Interested in the exact amount of your 2009 pay raise?
Anxious about the fate of the FERS sick leave credit bill?
Itching to find out of Friday, Dec. 26th will be a bonus holiday for feds?
Curious about the chances of reforming Social Security’s “evil twins”?
Concerned by lack of news on the January cost-of-living adjustment for federal-postal-military retirees?
If you answered yes to any of the above, welcome to the club.
The lame duck Congress is in session (but not for long) and some cockeyed optimists think there may be good news in it for them. The reality-check answer: Probably not.
Also, some people (probably the same folks that were expecting to be furloughed in October) are now worried that, because of economic conditions, the federal pay raise or the retiree COLA are somehow in jeopardy. Not to worry!
Here’s the deal:
The basic amount of the 2009 white collar federal pay raise is signed into law. It is 3.9 percent. The next step, which usually isn’t taken until late in December, is to designate how much of that raise will be applied to city-by-city locality pay raises. Once that amount (usually its one percentage point) is designated, the pay wizards who look at local private sector wage changes will announce the city-by-city raises. For the 2008 pay raise, the Washington-Baltimore area came out with the biggest raise. In previous years, winners have included San Francisco-LA, Houston and Buffalo. Seriously. Buffalo. For a look at what happened to locality pay this time last year, click here.
No word from the White House. But it still an option. For the history of Friday-after-Christmas holidays, click here. Then cross your fingers.
Despite the fears of some former feds, the regular-as-clockwork inflation-catch-up for retirees (federal and military) and Social Security benefits is in good shape. In fact, the January adjustment will be the largest since 1982. Here’s the story: click here.
Often called Social Security’s evil twins, the windfall and offset formulas can reduce the Social Security benefit many feds expect, and can eliminate the spousal Social Security benefit a CSRS retiree expected from their spouse’s Social Security service. Both are controversial. Repealing them would be very, very costly to the Treasury. Even the election of a Democratic president and a Democratic Congress means any modification or repeal of windfall and offset is a very, very long shot. For more, click here.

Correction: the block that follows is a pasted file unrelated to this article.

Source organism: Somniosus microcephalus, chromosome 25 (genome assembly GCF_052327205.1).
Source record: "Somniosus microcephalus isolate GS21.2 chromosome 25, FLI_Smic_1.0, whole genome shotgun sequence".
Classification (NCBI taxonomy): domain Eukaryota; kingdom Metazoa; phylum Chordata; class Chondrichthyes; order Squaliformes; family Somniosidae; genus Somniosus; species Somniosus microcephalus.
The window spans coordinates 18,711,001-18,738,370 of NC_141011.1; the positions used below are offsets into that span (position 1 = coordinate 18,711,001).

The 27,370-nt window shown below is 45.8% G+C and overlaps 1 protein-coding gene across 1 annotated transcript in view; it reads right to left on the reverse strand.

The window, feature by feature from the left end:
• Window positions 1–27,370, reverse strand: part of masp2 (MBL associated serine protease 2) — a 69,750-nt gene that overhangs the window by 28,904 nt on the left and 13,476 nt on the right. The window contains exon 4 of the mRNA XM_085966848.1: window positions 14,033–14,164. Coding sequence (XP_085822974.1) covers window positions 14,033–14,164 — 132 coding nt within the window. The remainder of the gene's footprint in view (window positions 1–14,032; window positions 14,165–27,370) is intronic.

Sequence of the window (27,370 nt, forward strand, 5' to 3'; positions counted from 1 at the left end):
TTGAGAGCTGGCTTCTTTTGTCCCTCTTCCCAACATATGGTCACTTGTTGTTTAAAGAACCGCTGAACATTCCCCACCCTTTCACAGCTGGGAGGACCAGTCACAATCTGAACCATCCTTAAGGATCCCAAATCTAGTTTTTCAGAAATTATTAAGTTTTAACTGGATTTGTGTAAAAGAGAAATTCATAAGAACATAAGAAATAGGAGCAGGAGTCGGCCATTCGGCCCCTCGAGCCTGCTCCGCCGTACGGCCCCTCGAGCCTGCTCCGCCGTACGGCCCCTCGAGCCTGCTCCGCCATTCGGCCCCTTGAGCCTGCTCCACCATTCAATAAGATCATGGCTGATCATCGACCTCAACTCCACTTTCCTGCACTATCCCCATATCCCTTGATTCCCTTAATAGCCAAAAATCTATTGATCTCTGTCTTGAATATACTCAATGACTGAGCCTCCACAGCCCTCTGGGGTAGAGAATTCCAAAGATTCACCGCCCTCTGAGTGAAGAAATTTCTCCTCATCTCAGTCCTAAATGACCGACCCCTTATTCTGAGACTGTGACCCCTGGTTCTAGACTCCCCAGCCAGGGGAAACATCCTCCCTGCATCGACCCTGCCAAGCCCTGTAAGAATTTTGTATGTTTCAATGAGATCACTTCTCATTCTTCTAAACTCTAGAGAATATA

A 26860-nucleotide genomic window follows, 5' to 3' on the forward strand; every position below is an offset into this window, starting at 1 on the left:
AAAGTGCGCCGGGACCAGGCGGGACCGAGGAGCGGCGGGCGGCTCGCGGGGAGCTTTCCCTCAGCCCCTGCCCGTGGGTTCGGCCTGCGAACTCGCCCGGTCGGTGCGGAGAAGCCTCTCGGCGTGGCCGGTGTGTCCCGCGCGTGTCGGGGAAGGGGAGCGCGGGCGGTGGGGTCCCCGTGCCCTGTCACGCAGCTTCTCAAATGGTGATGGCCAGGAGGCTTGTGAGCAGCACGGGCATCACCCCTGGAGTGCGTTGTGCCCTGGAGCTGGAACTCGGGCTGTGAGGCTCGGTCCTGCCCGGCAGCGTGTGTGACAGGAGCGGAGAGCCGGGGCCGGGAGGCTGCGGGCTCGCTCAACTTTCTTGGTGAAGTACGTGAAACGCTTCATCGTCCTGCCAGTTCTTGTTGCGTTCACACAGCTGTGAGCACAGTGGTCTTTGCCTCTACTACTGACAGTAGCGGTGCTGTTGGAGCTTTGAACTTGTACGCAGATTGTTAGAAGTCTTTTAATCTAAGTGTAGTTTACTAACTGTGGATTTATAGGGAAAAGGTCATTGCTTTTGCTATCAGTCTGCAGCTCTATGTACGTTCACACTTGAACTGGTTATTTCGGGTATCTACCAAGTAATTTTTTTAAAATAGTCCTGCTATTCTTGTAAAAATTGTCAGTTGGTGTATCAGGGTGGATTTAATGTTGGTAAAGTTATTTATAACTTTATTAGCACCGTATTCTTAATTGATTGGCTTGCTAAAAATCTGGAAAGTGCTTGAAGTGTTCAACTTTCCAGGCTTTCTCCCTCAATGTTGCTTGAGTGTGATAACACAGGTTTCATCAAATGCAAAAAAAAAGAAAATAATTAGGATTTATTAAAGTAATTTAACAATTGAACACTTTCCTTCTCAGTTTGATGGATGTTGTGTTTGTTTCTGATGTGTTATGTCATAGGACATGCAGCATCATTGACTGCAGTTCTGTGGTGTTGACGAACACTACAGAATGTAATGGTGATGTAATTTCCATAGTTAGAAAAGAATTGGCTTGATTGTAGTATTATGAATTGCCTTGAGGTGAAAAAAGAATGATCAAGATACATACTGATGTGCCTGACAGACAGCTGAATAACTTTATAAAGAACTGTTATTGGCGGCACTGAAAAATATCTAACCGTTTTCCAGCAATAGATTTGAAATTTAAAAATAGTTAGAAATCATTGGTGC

FERS Sick Leave Credit:
Legislation that would give FERS employees credit for unused sick leave made it halfway through Congress this year, but time is probably too short for final action on it. It will come up in the new Congress and it has a good shot of becoming law. For a snapshot of the proposal, click here.
Live Health Insurance Help
At 10 am. today (EST) our Your Turn with Mike Causey radio show will be dedicated to a Q &A on the federal health benefits program. Walton Francis, editor of CHECKBOOK’s Guide To Federal Health Plans will talk about the “best buys” during the open season. You can call him with a question, or e-mail it to me and I’ll ask for you.
You can hear us live at www.federalnewsradio.com anywhere in the world. In the DC area we are also on 50,000 watt station WFED at AM 1500. Call in if you have a question. Our local number is 202-237-1037 or toll-free at 1-866-468-1050
Nearly Useless Factoid
There’s a new world record. According to KETV in Omaha, last Friday, Eric Hahn broke the Guinness World Record “for having the tallest mohawk haircut. It measured 27 inches, beating the old record by 3 inches.” It’s good to have goals.